Change any field you consider necessary. When done click on Insert. This will insert the envelope information into a document.

Now you can once again review the information(again), if you spot any mistakes you can still make changes. If everything is accurate click on the Printer icon to print the information in the envelope.

And here is the result.

If you have any comments use the section below to leave one. Thank you.

SSH Permission Denied (publickey)

Had a peculiar problem last week where the computer at home I use to pull backups from a remote VPS could not longer SSH into the remote system.

user@deb7h:~$ ./
Permission denied (publickey).
rsync: connection unexpectedly closed (0 bytes received so far) [Receiver]
rsync error: unexplained error (code 255) at io.c(605) [Receiver=3.0.9]

After looking at directory permissions on both systems and user credentials as the possible source of the problem I came across this post where it recommends that permission for the private key file be set to 600.

chmod 600 ~/.ssh/id_rsa

The change in permission worked, perhaps the file had too high of a permission number which in not allowed.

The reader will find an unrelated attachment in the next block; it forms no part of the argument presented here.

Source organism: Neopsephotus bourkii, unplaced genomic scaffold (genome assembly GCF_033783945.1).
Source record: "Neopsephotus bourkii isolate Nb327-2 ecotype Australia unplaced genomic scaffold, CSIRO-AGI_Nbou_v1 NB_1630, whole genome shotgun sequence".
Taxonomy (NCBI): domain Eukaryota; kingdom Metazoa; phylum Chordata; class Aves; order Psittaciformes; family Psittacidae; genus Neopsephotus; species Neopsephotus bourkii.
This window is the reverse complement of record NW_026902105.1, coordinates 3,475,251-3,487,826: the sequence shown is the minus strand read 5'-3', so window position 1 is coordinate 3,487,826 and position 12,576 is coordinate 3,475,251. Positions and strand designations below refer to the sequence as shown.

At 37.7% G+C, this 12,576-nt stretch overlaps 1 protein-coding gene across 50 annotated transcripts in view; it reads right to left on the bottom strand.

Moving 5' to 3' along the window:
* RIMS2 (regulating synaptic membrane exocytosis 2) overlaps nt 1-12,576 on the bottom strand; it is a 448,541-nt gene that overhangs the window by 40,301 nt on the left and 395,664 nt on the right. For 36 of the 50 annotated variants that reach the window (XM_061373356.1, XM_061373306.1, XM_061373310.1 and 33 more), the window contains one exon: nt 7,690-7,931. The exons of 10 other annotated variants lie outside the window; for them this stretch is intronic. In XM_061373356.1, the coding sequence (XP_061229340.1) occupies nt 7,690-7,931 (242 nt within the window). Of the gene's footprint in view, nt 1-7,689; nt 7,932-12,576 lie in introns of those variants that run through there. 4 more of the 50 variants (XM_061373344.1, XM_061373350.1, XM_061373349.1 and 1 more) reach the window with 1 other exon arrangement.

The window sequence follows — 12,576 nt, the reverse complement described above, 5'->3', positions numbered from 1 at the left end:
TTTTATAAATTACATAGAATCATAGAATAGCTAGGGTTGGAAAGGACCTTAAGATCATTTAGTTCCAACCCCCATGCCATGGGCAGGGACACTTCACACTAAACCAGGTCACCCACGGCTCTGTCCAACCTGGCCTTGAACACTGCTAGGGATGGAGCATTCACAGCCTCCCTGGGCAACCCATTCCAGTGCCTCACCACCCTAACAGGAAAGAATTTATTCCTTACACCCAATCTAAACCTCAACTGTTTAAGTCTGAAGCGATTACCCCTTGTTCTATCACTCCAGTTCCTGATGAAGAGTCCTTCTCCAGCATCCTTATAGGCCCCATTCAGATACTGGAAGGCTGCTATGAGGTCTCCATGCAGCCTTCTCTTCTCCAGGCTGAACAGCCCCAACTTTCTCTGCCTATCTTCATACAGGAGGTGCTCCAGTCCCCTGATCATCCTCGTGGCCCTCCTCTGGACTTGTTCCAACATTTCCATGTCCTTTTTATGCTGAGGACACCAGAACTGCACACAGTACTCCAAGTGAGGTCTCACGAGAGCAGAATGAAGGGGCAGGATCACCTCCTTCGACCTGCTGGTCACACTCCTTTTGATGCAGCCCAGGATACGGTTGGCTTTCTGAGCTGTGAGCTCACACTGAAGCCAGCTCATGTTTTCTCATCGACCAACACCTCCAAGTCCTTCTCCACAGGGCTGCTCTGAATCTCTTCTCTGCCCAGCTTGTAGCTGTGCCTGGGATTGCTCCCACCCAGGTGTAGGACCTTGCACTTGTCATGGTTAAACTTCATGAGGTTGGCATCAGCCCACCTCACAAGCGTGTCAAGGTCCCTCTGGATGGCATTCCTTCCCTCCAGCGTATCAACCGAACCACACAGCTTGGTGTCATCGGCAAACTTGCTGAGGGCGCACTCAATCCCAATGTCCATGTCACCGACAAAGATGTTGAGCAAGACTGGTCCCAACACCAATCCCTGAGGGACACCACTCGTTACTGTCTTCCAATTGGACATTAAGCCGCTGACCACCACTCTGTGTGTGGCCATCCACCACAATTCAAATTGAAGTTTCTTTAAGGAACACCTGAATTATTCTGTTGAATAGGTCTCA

As to how this happen I have no idea, but I probably must have carelessly changed the permission at some point. This happen in a Debian Wheezy system.

How to Split Files with the Split command in Linux

Split is a useful Linux command used to split files into chunks of various sizes. The Split command is a straight forward utility all you do is specify the target size of each chunk in bytes (-b) followed by the name of the file to be split.

split -b 200m -d ubuntu-12.04.2-server-amd64.iso

The 657MB Ubuntu ISO was split into four chunks. Notice the incremental numbering.

x00  x01  x02  x03

To join all the files back together we use another utility, cat will look for all files starting with X*, regroup them, and output the results in to the file ubuntu-12.04.2-server-amd64.iso.

cat x* > ubuntu-12.04.2-server-amd64.iso

Split is a simple utility that can split files of any size into more manageable chunks. I regularly use split when I am forced to download files over unreliable connections and with no possibility of transfering with Rsync.